NEW YORK -- The dream matchup of Orioles ace Mike Mussina against the New York Yankees' David Cone lasted less than an inning last night, when a thick mist turned into a hard rain, leading to a postponement after a 2-hour, 45-minute delay.
But that did not end the confusion: Almost all the Orioles left Yankee Stadium not knowing when to show up to work today. About 10 minutes after the Orioles team bus departed, the Yankees announced there will be a single game played tonight at 7: 35 -- Scott Erickson will pitch against New York's Andy Pettitte -- and a doubleheader tomorrow.
However, the Yankees don't know when the doubleheader will begin, and the managers don't know who will pitch. Orioles manager Davey Johnson said he will see how Mussina feels today before deciding if he can pitch one of the games tomorrow, and likewise for Cone. David Wells will pitch one of tomorrow's games for the Orioles, while Yankees left-hander Kenny Rogers probably will start a game, as well.
The Orioles trail the Yankees by three games in the division, with 13 games remaining for each club. The Orioles retained their three-game lead in the wild-card race, but now are most closely pursued by the Seattle Mariners. The Chicago White Sox lost to Cleveland last night to fall 3 1/2 games back.
Today's Orioles-Yankees game could be in jeopardy because additional showers were forecast for last night and today.
It rained all day in New York yesterday, but late in the evening, the rain turned to mist, raising hopes last night's game could be played. Umpire Joe Brinkman, the crew chief, ordered the game to be started on time.
"This time of the year you'll probably start in the drizzle," said Brinkman, "but you wouldn't in April, May or June. It's just that way in a pennant race. But you got to make a decision sooner or later. I don't have any problem with anything I did, no. Like I said, I thought we could get through it."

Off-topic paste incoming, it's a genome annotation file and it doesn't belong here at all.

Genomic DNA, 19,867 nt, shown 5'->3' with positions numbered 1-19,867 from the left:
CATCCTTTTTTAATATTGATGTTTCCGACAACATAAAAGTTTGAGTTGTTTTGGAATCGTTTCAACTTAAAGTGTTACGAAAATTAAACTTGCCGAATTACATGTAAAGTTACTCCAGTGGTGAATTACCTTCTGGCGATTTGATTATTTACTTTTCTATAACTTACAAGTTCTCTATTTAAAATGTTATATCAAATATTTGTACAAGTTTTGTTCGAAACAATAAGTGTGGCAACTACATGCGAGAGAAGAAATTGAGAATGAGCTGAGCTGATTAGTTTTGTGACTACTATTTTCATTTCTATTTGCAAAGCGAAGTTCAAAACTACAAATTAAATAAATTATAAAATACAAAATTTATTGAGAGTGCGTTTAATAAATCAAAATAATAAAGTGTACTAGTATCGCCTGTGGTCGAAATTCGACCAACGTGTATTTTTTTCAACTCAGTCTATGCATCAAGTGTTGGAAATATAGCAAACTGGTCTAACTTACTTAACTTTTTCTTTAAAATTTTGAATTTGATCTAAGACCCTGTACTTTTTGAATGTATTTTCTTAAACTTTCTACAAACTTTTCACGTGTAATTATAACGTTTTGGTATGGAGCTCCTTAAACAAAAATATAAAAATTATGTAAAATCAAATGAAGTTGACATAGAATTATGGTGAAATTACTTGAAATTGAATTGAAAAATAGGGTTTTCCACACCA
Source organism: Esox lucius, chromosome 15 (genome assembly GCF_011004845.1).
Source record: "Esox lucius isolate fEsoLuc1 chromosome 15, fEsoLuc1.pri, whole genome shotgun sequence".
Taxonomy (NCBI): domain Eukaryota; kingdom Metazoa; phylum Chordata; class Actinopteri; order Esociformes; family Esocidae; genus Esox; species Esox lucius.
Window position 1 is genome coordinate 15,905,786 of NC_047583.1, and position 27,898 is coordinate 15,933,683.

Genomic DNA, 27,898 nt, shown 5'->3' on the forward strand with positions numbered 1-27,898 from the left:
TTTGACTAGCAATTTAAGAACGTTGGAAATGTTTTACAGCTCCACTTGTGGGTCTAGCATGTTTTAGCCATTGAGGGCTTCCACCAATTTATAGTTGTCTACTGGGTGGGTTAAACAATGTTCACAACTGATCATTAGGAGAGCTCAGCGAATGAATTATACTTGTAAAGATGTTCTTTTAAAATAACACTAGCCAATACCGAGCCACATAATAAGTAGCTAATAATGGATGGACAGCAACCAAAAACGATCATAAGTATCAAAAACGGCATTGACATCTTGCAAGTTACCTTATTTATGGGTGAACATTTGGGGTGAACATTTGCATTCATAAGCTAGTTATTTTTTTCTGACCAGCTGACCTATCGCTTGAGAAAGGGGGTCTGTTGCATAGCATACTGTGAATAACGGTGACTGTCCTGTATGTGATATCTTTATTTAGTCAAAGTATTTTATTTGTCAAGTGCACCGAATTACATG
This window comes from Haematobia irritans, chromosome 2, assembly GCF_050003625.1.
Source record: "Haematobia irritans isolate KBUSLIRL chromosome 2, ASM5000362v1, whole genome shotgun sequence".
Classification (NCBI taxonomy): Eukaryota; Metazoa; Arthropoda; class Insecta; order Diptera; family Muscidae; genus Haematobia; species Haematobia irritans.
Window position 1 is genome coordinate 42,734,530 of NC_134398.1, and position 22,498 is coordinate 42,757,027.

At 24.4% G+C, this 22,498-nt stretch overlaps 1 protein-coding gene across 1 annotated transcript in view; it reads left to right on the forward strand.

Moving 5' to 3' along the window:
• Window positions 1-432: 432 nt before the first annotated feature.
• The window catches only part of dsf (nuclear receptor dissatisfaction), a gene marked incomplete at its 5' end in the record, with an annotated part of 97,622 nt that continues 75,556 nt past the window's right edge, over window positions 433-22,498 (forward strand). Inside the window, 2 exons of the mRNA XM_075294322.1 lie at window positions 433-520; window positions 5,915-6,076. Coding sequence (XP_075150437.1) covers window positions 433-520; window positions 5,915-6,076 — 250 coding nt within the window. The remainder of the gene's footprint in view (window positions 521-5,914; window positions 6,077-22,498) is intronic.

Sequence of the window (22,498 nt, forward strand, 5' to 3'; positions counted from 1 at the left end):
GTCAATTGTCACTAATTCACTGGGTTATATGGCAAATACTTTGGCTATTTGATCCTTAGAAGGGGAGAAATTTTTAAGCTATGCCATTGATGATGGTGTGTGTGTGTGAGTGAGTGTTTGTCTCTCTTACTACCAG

But the mist grew thicker almost as soon as Cone threw his first pitch to Orioles leadoff hitter Brady Anderson, who fouled off one pitch straight up behind home plate. Yankees catcher Joe Girardi, staring up into the mist, missed the ball by 10 feet.
"Usually, you don't start the game in the rain," said Anderson. "I was surprised they started."
As the bottom of the first inning began, it began to pour, and with two outs and two Yankees on base, Brinkman waved the players off the field. More than two hours later, Brinkman walked out to check the field, which was flooded in parts of the outfield.
"There was four inches of water in left field," said Brinkman, "and there's no place to go with it. They said they'd have to push the water off the field, and that would take at least an hour and a half. That puts us after 12: 30 a.m., or something like that. The way it is right now, someone could easily get hurt."
The Yankees wanted to play a day-night doubleheader tomorrow, but the Orioles' players voted against that. But while the Orioles were still waiting to hear if the game was postponed, many of the Yankees players began to leave, leaving some Orioles incensed.
"I'm surprised we don't know what we're doing," said Roberto Alomar. "The Yankees left 45 minutes ago, and we're still here."
Johnson shook his head. "Sorry to be so vague about everything," he said, "but I really don't know what's going to happen. . . . It's out of my control, and I can't give you any insight into our pitching situation or anything."
Johnson would like Mussina to pitch tomorrow, but he said he'll defer to Mussina and how his arm rebounds. "I definitely don't want to bring him back if he's a little stiff," said Johnson.
Mussina threw only 15 pitches, though, and compared that to a light bullpen workout he usually does between starts. "It's no big deal," he said. "I don't want to mess up the other starters."
Pub Date: 9/18/96